Current Research, Publications (and Cycling)

Statistical mechanical modeling of vibration-driven granular flow

Statistical mechanical modeling of vibration-driven grain piles reveals that these systems share most of the essential dynamical properties of conventional flowing liquids.  This project is developing experimental and theoretical tools for studying and modeling these systems.  Collaborators: Professors Peter Tkacik and Brid Mullany.


vibration overview1vibration flow2


Weathering and subcritical cracking of surface rock

Surface rock deteriorates under the combined action of solar heating, chemical and biological erosion,  and, e.g., freezing. This project combines theoretical modeling of near-surface, environmentally-driven, subcritical cracking of rock with a variety of field observations, including acoustic emission measurements from instrumented rocks, to expose the physical processes that cause weathering. Collaborator: Professor Missy Eppes.

Overview: experiments and modeling (AGU-2016)



Research Overview – 2015 American Geophysical Union

Shock-boundary layer interactions within rocket nozzles

This project combines physical and analytical modeling and high-speed schlieren imaging to better understand  shock-boundary layer interactions in supersonic rocket nozzle flows.   Collaborators:  Professors Peter Tkacik and Karen Thorsett-Hill.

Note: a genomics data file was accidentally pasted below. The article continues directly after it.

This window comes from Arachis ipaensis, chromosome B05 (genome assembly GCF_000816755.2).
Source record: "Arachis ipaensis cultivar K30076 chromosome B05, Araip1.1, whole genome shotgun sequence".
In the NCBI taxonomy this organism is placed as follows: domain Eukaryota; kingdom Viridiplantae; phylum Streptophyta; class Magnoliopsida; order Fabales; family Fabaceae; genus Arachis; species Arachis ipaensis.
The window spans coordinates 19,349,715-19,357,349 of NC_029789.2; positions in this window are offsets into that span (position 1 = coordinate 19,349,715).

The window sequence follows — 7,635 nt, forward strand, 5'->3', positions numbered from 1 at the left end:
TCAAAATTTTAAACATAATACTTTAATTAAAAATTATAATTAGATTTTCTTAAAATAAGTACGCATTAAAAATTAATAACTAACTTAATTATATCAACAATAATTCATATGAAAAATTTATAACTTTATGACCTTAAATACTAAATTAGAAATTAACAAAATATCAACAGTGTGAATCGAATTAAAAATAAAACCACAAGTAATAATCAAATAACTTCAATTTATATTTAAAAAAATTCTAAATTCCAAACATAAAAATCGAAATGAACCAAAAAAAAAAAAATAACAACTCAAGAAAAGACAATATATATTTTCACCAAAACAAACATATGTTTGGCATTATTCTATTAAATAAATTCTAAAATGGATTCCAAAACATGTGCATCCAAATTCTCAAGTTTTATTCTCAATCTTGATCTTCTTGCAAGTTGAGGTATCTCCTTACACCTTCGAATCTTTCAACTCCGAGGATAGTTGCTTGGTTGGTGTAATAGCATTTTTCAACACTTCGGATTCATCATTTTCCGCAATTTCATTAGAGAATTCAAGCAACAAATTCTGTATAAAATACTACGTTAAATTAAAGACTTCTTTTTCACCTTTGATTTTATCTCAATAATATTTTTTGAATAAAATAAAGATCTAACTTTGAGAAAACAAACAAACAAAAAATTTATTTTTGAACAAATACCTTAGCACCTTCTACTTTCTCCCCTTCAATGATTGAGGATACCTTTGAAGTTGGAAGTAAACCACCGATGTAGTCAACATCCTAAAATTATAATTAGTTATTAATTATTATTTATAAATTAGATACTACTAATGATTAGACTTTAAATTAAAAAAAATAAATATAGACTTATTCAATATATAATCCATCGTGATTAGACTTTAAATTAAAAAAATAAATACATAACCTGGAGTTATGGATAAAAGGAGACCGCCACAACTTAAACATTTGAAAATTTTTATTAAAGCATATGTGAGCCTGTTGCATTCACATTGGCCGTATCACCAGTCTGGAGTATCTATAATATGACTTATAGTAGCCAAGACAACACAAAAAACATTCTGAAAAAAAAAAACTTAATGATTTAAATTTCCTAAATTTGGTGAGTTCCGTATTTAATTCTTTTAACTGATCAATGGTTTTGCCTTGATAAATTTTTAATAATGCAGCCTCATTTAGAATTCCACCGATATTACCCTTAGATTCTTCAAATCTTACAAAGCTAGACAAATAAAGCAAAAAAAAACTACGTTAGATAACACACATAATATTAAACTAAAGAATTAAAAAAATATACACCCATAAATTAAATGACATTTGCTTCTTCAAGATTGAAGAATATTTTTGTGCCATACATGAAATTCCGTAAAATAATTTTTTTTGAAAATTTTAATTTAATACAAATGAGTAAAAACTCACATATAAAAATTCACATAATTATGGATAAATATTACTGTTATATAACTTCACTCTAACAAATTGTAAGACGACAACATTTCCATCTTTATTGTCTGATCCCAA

High speed color schlieren video of rocket nozzle blow down

Shock-train structure


Stochastic ascent dynamics of sounding rockets

Here, we’re developing high-level numerical, physical, and mathematical models which capture the effects of random nozzle side loads, random winds, random thrust variations, and deterministic aerodynamic loads on rocket ascent dynamics. Collaborators: Professor Peter Tkacik and Dr. Nilabh Srivastava.



Green’s function-stochastic process approaches for linear and nonlinear evolution problems

Useful connections between Green’s functions and stochastic processes are being developed and exploited.

Blast-structure interactions – ISERRT

ISERRT web site

In collaboration with Professor David Weggel (Civil Engineering, UNC Charlotte)

 USA Cycling Racing Page

 CMS Time Trial Series Page


 Google Citations

Google citations